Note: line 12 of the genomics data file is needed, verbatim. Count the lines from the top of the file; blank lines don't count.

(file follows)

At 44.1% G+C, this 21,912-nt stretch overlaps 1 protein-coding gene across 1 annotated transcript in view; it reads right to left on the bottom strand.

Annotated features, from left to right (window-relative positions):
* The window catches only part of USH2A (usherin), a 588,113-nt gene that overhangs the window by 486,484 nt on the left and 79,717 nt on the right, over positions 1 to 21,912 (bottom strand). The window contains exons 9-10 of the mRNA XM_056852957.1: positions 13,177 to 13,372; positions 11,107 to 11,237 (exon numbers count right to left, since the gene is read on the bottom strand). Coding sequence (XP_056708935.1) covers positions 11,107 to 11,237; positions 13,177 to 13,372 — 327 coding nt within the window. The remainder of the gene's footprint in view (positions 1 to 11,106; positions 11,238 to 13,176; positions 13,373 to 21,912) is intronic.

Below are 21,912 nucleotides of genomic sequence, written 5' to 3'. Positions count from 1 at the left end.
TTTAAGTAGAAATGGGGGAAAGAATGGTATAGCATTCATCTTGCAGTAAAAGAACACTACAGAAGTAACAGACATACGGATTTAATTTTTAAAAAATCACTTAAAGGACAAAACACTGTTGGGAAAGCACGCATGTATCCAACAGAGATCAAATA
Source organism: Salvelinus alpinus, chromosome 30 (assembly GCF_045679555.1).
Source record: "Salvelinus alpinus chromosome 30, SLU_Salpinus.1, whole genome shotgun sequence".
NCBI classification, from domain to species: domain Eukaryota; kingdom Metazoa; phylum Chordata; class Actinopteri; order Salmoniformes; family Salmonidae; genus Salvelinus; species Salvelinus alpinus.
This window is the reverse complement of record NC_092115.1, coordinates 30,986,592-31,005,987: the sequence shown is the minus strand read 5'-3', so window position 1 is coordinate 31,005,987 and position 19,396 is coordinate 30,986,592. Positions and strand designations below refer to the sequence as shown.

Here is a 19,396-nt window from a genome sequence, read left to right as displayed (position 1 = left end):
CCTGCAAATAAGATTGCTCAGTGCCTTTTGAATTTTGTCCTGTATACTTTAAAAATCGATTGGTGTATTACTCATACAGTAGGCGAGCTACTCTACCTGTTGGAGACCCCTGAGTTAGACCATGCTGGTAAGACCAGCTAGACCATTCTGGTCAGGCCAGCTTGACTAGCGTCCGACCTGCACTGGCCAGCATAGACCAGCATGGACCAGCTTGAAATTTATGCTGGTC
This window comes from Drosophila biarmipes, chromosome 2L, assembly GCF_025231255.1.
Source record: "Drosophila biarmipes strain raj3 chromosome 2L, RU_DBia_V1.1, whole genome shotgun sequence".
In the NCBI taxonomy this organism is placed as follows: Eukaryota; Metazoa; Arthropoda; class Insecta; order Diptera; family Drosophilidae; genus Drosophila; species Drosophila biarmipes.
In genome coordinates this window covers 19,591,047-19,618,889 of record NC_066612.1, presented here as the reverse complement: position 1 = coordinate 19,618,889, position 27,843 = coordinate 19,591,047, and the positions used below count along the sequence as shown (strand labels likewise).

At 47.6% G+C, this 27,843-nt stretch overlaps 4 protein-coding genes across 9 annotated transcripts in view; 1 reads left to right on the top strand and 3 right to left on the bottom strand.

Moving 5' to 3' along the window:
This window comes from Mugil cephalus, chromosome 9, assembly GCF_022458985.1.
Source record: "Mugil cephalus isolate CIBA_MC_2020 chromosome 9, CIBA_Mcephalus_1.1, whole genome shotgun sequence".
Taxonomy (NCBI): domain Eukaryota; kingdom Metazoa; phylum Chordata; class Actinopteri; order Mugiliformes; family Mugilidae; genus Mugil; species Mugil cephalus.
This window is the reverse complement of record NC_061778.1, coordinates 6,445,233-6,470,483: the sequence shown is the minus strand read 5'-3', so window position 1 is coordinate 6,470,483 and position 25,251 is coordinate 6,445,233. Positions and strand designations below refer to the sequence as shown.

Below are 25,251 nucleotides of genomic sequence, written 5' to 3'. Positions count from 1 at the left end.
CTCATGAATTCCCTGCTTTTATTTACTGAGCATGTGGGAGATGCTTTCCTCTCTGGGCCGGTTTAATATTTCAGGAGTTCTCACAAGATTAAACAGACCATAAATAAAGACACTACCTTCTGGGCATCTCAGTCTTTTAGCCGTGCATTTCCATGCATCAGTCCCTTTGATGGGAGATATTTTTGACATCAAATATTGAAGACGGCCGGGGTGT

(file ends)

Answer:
This window comes from Drosophila biarmipes, chromosome 2L, assembly GCF_025231255.1.